Monday, 10 May 2010

SSO Concert: Russian Rhapsody / Review

Singapore Symphony Orchestra
Arvo Volmer, Conductor
Esplanade Concert Hall
Saturday (8 May 2010)

This review was published in The Straits Times on 10 May 2010.

It is a rare evening when everything on a concert programme clicks together like final pieces of a giant jigsaw puzzle. Despite an all 20th century look, there was nothing in this evening’s SSO concert that appeared foreign or forbidding, instead all the works resonated and coalesced with excellent symmetry. The banal title does not even begin to tell half the story.

Benjamin Britten and Dmitri Shostakovich (left) were kindred spirits, great composers in their own land who later became good friends. It was the former’s Sinfonia Da Requiem that began the evening. On a D minor pedal point, blasts from the timpani led the funereal procession of the Lacrymosa, a journey of pain that later erupted into the violent Dies Irae, spitting vitriol and seething with sarcasm.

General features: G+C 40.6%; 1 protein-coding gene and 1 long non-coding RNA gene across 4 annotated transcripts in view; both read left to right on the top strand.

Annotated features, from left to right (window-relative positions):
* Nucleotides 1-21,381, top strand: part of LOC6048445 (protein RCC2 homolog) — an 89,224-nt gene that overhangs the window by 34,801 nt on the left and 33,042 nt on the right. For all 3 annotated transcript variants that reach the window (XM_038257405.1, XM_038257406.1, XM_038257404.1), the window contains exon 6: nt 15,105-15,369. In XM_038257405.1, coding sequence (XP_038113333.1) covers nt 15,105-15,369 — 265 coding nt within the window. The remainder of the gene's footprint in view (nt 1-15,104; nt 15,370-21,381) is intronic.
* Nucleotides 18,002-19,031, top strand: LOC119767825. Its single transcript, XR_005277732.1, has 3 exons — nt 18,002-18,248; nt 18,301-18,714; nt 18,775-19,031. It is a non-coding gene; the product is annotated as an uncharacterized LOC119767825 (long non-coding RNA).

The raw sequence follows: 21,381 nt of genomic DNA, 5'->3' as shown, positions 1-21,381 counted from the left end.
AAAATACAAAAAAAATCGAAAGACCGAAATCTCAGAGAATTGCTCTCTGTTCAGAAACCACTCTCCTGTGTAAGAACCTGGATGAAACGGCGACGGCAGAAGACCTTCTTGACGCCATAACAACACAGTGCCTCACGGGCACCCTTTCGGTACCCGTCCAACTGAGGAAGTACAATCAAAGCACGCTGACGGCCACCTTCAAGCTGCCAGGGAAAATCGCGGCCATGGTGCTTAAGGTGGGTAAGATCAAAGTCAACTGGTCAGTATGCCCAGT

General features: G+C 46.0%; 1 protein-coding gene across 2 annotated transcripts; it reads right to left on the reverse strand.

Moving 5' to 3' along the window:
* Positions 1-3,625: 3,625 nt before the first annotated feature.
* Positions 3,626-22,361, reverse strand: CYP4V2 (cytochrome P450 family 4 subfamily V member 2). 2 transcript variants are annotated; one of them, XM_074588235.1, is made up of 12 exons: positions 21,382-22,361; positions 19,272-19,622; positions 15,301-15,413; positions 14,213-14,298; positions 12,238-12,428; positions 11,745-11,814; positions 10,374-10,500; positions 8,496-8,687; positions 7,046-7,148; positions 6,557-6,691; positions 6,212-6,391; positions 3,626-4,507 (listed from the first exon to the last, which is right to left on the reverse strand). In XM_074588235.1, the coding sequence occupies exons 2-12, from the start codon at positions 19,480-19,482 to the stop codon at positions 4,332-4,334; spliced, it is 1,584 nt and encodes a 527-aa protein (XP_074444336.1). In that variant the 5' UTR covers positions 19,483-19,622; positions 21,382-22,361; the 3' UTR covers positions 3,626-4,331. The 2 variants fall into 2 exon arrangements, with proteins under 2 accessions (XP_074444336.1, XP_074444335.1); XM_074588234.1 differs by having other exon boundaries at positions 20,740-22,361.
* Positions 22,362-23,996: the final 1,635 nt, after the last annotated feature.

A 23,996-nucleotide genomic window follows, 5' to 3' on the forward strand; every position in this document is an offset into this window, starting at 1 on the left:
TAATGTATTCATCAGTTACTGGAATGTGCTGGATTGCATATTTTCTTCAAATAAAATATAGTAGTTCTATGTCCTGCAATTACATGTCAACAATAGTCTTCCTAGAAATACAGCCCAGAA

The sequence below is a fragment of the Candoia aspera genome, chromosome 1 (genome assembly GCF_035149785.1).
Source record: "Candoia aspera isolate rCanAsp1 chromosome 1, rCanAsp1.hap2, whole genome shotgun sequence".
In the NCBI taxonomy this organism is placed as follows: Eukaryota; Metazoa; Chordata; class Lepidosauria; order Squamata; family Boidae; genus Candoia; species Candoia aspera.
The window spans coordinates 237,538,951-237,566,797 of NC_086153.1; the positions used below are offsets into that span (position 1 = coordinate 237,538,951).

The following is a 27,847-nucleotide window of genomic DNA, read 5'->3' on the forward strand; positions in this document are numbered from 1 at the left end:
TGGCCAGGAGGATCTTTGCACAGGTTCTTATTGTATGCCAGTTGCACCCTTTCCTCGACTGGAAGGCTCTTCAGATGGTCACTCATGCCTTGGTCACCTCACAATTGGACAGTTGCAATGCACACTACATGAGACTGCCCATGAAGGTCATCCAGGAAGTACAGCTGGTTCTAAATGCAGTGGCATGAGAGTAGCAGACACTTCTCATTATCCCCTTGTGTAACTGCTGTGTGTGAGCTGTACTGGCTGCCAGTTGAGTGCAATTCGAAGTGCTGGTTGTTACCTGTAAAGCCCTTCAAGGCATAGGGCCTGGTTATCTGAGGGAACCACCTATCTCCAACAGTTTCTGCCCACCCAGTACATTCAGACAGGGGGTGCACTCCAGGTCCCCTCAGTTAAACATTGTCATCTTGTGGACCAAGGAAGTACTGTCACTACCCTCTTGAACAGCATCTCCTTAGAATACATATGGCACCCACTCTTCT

The orchestra’s incisive attack was spot on, with the ensemble immaculate and every solo responding with extreme vehemence. And as soon as the tightened screws reached its furthest turn, the music relaxed in the Requiem Aeternam, with the band responding with equal resilience for its path to eternal repose.

Shostakovich’s Fifth Symphony, also in D minor, sounded like the perfect coupling. Although non-programmatic, its four movements painted a bleak view of 1930s Soviet Russia, a requiem for a society turned upon its head. Sobbing strings in the first and third movements were an SSO specialty, poignantly portraying the tragedy and catharsis. Equally absorbing were concertmaster Alexander Souptel’s solos in the Scherzo, which thumbed a nose at the system’s rotten core.

Under the direction of Estonian conductor Arvo Volmer, Music Director of the Adelaide Symphony, the epic score replete with ironies and in-jokes resounded with great trenchancy. The mock heroics of the finale’s march did not hide the perpetuation of suffering, which the performance lucidly brought out.

Sandwiched in between both works was the sweetener in Rachmaninov’s popular Paganini Rhapsody. Its 24 variations on violin virtuoso Nicolo Paganini’s 24th Caprice, interpolated with the medieval chant Dies Irae, saw Swedish pianist Peter Jablonski (left) allying intricate fingerwork with absolute bravura. Here was the ultimate crowd-pleaser, but on evidence of the other works on show, every performance deserved the loudest of cheers.

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